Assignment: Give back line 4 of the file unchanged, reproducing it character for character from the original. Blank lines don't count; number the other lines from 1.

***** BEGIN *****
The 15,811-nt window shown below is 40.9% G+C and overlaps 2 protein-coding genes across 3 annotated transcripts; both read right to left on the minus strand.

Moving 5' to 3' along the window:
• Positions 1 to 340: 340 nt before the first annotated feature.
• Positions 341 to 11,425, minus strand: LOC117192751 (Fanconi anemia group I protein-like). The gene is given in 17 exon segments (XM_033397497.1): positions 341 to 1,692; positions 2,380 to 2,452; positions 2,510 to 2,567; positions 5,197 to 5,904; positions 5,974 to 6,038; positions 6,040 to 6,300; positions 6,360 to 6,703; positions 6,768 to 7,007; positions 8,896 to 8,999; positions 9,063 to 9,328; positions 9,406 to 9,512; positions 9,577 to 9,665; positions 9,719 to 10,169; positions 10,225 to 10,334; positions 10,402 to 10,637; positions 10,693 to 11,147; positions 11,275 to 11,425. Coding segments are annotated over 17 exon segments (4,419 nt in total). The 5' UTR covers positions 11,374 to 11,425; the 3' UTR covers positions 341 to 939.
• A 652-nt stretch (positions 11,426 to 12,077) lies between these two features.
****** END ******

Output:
• Positions 341 to 11,425, minus strand: LOC117192751 (Fanconi anemia group I protein-like). The gene is given in 17 exon segments (XM_033397497.1): positions 341 to 1,692; positions 2,380 to 2,452; positions 2,510 to 2,567; positions 5,197 to 5,904; positions 5,974 to 6,038; positions 6,040 to 6,300; positions 6,360 to 6,703; positions 6,768 to 7,007; positions 8,896 to 8,999; positions 9,063 to 9,328; positions 9,406 to 9,512; positions 9,577 to 9,665; positions 9,719 to 10,169; positions 10,225 to 10,334; positions 10,402 to 10,637; positions 10,693 to 11,147; positions 11,275 to 11,425. Coding segments are annotated over 17 exon segments (4,419 nt in total). The 5' UTR covers positions 11,374 to 11,425; the 3' UTR covers positions 341 to 939.